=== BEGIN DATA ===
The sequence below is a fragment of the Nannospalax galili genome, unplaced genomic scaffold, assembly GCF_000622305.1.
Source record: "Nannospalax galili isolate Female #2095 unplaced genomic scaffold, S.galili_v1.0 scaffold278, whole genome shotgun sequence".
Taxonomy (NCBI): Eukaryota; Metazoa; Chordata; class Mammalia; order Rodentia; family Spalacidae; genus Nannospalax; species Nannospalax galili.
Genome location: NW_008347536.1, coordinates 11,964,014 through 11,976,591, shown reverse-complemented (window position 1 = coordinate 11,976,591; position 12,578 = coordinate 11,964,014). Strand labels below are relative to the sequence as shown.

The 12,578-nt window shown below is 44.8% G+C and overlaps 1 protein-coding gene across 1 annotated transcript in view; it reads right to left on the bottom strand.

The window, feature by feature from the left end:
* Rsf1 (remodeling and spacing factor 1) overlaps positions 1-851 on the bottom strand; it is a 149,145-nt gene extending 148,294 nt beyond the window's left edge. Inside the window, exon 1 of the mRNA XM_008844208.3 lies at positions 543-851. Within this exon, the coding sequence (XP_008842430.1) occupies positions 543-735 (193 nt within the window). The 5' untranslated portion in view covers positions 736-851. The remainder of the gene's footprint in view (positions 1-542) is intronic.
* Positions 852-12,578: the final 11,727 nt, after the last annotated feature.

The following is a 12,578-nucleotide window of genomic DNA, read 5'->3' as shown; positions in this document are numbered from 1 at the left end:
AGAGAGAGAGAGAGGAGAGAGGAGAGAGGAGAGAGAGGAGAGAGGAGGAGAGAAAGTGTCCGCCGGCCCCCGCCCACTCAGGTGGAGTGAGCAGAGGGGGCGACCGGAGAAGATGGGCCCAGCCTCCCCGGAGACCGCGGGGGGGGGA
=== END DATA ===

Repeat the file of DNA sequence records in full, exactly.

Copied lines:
The sequence below is a fragment of the Nannospalax galili genome, unplaced genomic scaffold, assembly GCF_000622305.1.
Source record: "Nannospalax galili isolate Female #2095 unplaced genomic scaffold, S.galili_v1.0 scaffold278, whole genome shotgun sequence".
Taxonomy (NCBI): Eukaryota; Metazoa; Chordata; class Mammalia; order Rodentia; family Spalacidae; genus Nannospalax; species Nannospalax galili.
Genome location: NW_008347536.1, coordinates 11,964,014 through 11,976,591, shown reverse-complemented (window position 1 = coordinate 11,976,591; position 12,578 = coordinate 11,964,014). Strand labels below are relative to the sequence as shown.

The 12,578-nt window shown below is 44.8% G+C and overlaps 1 protein-coding gene across 1 annotated transcript in view; it reads right to left on the bottom strand.

The window, feature by feature from the left end:
* Rsf1 (remodeling and spacing factor 1) overlaps positions 1-851 on the bottom strand; it is a 149,145-nt gene extending 148,294 nt beyond the window's left edge. Inside the window, exon 1 of the mRNA XM_008844208.3 lies at positions 543-851. Within this exon, the coding sequence (XP_008842430.1) occupies positions 543-735 (193 nt within the window). The 5' untranslated portion in view covers positions 736-851. The remainder of the gene's footprint in view (positions 1-542) is intronic.
* Positions 852-12,578: the final 11,727 nt, after the last annotated feature.

The following is a 12,578-nucleotide window of genomic DNA, read 5'->3' as shown; positions in this document are numbered from 1 at the left end:
AGAGAGAGAGAGAGGAGAGAGGAGAGAGGAGAGAGAGGAGAGAGGAGGAGAGAAAGTGTCCGCCGGCCCCCGCCCACTCAGGTGGAGTGAGCAGAGGGGGCGACCGGAGAAGATGGGCCCAGCCTCCCCGGAGACCGCGGGGGGGGGA